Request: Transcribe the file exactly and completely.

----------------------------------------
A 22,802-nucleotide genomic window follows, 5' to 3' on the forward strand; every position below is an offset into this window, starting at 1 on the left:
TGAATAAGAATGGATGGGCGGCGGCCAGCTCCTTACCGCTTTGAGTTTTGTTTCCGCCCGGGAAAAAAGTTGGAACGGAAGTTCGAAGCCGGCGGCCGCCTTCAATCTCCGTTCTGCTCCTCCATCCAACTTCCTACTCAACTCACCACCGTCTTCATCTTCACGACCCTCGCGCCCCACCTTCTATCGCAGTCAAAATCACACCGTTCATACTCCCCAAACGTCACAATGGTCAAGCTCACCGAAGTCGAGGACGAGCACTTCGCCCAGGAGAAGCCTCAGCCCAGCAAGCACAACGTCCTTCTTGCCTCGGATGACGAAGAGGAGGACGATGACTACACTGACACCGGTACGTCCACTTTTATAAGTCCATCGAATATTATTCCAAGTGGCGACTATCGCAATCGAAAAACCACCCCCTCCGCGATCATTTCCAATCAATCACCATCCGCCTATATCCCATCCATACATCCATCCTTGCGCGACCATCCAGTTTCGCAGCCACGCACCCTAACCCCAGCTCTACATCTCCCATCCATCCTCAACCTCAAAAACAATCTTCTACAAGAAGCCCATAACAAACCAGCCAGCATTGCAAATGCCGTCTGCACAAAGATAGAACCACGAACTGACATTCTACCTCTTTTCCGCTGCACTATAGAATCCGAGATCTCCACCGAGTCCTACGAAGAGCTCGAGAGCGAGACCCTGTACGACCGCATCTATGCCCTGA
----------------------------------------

A 22,802-nucleotide genomic window follows, 5' to 3' on the forward strand; every position below is an offset into this window, starting at 1 on the left:
TGAATAAGAATGGATGGGCGGCGGCCAGCTCCTTACCGCTTTGAGTTTTGTTTCCGCCCGGGAAAAAAGTTGGAACGGAAGTTCGAAGCCGGCGGCCGCCTTCAATCTCCGTTCTGCTCCTCCATCCAACTTCCTACTCAACTCACCACCGTCTTCATCTTCACGACCCTCGCGCCCCACCTTCTATCGCAGTCAAAATCACACCGTTCATACTCCCCAAACGTCACAATGGTCAAGCTCACCGAAGTCGAGGACGAGCACTTCGCCCAGGAGAAGCCTCAGCCCAGCAAGCACAACGTCCTTCTTGCCTCGGATGACGAAGAGGAGGACGATGACTACACTGACACCGGTACGTCCACTTTTATAAGTCCATCGAATATTATTCCAAGTGGCGACTATCGCAATCGAAAAACCACCCCCTCCGCGATCATTTCCAATCAATCACCATCCGCCTATATCCCATCCATACATCCATCCTTGCGCGACCATCCAGTTTCGCAGCCACGCACCCTAACCCCAGCTCTACATCTCCCATCCATCCTCAACCTCAAAAACAATCTTCTACAAGAAGCCCATAACAAACCAGCCAGCATTGCAAATGCCGTCTGCACAAAGATAGAACCACGAACTGACATTCTACCTCTTTTCCGCTGCACTATAGAATCCGAGATCTCCACCGAGTCCTACGAAGAGCTCGAGAGCGAGACCCTGTACGACCGCATCTATGCCCTGA